Saturday, January 13, 2007

Hunting Giant Edible Rats

On a routine monitoring visit in Gulu, I set aside an afternoon for rat hunting deep in the bush with Eric (an MCCer in Hoima) and Robert (a trainer in Gulu). While we were supposed to join a friend of Robert’s at midday, we didn’t leave for rat-hunting until about 3 in the afternoon. Once we arrived at his home, an IDP camp where most of his extended family lives, we realized that plans weren’t as set as we had been led to believe. Robert approached one of his friends and the word began to spread, “these two muzungus wanted to go hunting for rats in the bush, let’s get our spears and go”. Within a few minutes we had about 12 people in the back of the truck—each carrying his weapon of choice including spears, axes and machetes. Scared that others would jump into the truck, drove away quickly. In the rear view mirror I saw a dog jump into the pile of people riding in the back.

We drove down a small dirt road until we came to Robert’s land. Here, in the middle of nowhere, all that could be seen was tall grass and the skeleton of houses burnt by war. We and the dogs jumped out with high expectations for spearing a rat for supper. No one explained to Eric and I how to hunt rats, and if we didn’t keep up with the break-neck speed of the others, we would be lost. In places the grass was 12 feet tall, we couldn’t see more that 5 feet in front of us. Eric turned to me and asked “how are we supposed to see anything in this, let alone aim and spear it?”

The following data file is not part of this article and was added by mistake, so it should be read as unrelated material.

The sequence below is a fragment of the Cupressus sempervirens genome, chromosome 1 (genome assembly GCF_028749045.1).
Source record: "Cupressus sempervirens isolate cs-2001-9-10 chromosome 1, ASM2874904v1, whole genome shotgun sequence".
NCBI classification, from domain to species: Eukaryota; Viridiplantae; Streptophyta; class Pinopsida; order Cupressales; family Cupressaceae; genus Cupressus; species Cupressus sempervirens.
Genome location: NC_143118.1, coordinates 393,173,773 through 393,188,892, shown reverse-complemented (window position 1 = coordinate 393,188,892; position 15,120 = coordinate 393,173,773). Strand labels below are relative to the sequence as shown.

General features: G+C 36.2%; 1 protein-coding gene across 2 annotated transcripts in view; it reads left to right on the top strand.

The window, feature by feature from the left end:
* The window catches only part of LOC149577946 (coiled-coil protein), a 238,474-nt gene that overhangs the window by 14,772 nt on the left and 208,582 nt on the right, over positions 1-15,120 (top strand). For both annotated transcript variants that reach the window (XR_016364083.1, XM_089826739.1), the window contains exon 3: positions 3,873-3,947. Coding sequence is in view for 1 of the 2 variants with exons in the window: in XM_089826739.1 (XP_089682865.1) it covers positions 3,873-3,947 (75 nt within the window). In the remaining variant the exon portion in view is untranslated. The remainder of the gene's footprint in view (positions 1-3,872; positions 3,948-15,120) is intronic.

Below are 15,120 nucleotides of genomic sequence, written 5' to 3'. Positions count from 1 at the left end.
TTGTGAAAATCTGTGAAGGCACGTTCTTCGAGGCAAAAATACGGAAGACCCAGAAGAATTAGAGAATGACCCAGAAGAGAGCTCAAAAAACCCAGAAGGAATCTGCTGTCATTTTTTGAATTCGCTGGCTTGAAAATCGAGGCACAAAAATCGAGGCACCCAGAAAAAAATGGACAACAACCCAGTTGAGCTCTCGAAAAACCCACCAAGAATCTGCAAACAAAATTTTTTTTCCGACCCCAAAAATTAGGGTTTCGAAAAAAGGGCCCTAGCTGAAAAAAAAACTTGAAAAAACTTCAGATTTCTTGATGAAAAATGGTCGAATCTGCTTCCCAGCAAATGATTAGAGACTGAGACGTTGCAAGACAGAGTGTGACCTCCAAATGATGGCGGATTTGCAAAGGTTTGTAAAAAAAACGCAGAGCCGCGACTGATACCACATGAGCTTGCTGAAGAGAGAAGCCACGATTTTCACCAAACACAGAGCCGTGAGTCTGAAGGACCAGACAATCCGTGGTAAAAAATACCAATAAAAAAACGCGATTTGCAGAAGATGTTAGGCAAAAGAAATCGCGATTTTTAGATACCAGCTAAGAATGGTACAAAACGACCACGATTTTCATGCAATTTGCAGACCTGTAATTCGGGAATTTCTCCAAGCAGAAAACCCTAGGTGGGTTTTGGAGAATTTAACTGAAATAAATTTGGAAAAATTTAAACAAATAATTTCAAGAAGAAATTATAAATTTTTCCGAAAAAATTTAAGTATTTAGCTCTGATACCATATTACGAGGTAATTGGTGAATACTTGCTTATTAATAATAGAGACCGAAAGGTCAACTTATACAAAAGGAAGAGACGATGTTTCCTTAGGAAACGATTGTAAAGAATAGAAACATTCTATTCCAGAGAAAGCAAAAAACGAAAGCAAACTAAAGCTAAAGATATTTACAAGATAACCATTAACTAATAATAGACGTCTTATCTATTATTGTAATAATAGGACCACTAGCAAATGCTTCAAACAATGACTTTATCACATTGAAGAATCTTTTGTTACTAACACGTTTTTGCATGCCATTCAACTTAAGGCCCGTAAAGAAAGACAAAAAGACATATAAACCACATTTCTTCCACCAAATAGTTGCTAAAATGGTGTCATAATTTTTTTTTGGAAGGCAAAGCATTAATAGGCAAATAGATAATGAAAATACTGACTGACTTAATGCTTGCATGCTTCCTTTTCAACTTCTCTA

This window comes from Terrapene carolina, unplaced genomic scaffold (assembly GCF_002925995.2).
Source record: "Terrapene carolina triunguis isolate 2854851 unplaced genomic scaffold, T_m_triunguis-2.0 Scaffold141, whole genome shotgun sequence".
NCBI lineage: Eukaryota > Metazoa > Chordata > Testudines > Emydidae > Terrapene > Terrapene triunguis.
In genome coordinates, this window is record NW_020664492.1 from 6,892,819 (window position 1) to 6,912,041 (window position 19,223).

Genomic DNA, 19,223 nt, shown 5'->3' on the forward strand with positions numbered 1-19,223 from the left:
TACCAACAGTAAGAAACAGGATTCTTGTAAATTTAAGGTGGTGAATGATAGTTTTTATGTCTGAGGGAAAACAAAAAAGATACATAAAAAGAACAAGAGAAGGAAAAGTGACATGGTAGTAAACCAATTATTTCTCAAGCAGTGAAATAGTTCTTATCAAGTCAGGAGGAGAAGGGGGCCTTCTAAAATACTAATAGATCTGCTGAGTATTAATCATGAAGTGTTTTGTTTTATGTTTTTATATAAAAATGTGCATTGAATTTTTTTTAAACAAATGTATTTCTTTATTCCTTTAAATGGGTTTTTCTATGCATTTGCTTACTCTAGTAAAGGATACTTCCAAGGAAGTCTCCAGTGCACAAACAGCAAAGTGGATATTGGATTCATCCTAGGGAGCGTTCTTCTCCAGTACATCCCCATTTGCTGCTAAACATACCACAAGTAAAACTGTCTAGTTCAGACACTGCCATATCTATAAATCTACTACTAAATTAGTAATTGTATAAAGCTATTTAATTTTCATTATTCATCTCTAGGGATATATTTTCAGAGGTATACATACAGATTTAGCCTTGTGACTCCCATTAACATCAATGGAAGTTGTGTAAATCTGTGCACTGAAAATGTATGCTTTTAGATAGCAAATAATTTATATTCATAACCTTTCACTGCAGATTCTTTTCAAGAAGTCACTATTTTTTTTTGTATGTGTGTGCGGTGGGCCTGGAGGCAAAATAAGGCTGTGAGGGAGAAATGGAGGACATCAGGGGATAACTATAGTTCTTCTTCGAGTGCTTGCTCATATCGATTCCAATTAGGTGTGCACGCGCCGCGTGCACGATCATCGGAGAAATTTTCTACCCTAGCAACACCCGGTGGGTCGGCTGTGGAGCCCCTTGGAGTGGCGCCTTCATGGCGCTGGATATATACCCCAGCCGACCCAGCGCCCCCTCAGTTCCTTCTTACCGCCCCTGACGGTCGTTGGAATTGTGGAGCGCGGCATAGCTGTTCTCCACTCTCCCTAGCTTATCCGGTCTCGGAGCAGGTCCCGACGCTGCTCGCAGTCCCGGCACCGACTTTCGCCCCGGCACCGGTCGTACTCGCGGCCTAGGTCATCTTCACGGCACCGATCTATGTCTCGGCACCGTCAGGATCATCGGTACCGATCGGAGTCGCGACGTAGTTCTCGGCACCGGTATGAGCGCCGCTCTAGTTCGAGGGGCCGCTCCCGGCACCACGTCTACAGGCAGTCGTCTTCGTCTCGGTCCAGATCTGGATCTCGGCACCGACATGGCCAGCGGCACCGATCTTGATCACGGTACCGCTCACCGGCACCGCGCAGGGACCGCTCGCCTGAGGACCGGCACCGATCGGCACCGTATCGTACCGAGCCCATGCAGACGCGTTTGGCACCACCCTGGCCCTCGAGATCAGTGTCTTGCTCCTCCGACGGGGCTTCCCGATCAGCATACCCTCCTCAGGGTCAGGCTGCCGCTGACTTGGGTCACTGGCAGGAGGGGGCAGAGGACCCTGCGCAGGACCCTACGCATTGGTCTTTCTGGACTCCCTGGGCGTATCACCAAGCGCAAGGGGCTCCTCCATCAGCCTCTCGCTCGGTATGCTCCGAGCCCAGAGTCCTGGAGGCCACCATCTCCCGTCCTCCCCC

About an hour into our voyage into the mysterious grass, I paused. The sun was setting and the earth turning red, the air untouched by industry and rich with nature, a gentle evening breeze cooled our hot bodies, and the grass was an ocean’s shore as we waded deeper and deeper. I was so exposed to mother-nature that I didn’t know whether to feel immense fear of absolute comfort. The feeling that dominated all others was the feeling of total freedom.

As the sun set, the morale and energy for stabbing a rat was dissipating. The guy in front of me pierced the ground with his spear and dug up a massive tuber. After extracting it, he turned around and generously handed me a piece (about 2 kg). Everyone besides Eric and I rapidly skinned the cassava as if they do it in their sleep. Underneath the layers of dirt and tough skin a beautiful white is revealed. Raw cassava is like eating a raw potato, only harder and starchier. I was hungry and gladly ate my piece.

While we didn’t kill a rat for supper, Robert’s wife had prepared one back home. We walked away with a pheasant’s egg and a bonding experience.


Anonymous said...

Hey Bro -
Good story man. I went giant rat hunting yesterday too. Actually, we went sledding... but to Ugandans cruising down a steep slope of deep snow on a cardboard box would be quite an experience. Did you guys get to play in the snow while in the UK? Things are usual and wonderful around here. Thrilled to hear you feel at home there.
grace and peace,

Africa Dating said...

Your story is amazing man. I haven't eaten a rat yet but I am open to new things.